Money spent on
advertising is money spent as swell as any I know of. It serves directly
to bring about a rapid sale of goods at reasonable prices, so setting up a
firm home market and making it possible to provide for export at good
prices. By drawing attention to new ideas it helps greatly to raise
standards of living. By helping to increase demand it causes an
increased need for labor, and is therefore a nice way to fight
unemployment. It lowers the costs of many services: without
advertisement your daily newspaper would cost four times as much, your price
of television program would need to be doubled, and travel by bus or subway
would cost more.
And perhaps the most important of all, advertising provides
a promise of reasonable value in the products and services you buy. Besides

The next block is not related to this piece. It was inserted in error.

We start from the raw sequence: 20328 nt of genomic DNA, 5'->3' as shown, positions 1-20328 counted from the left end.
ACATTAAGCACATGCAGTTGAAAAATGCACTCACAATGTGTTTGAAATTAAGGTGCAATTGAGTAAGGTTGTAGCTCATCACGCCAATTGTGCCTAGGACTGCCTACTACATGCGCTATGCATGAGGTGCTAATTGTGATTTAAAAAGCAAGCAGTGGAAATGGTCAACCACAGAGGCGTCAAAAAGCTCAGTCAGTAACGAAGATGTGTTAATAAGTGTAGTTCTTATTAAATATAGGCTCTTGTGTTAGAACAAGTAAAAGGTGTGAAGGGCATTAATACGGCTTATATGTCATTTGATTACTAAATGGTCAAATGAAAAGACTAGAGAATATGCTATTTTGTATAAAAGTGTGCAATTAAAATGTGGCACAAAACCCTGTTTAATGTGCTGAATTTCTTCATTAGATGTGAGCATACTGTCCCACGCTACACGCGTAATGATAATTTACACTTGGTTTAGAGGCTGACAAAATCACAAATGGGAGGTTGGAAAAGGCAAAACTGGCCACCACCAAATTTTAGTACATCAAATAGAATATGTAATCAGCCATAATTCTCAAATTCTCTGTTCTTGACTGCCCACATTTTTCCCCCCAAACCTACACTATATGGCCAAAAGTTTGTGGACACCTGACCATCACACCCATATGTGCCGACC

the fact that twenty-seven Acts of Parliament govern the terms of advertising,
no regular advertiser dare produce anything that fails to live up to the
promise of his advertisements. He might fool some people for a little
while through misleading advertising. He will not do so for long, for
the public has the good sense not to but the poor goods more than once.
If you see the product frequently advertised, it is the proof I know that the
product does what it promised for it, and that it has good value.
Advertising does more for the good of the public than other
force I can think of.
There is one more point I feel I ought to touch on.
Recently I heard a well-known television person declare that he was against
advertising because it persuades rather than informs. He was telling us
the real difference. Of course advertising tries to persuade.
If its message were nothing but information, that would be
difficult to get more people to buy, for even the choice of the color of a
shirt is a bit persuasive--advertising would be so boring that no one would
pay any attention. But perhaps that is what the well-known television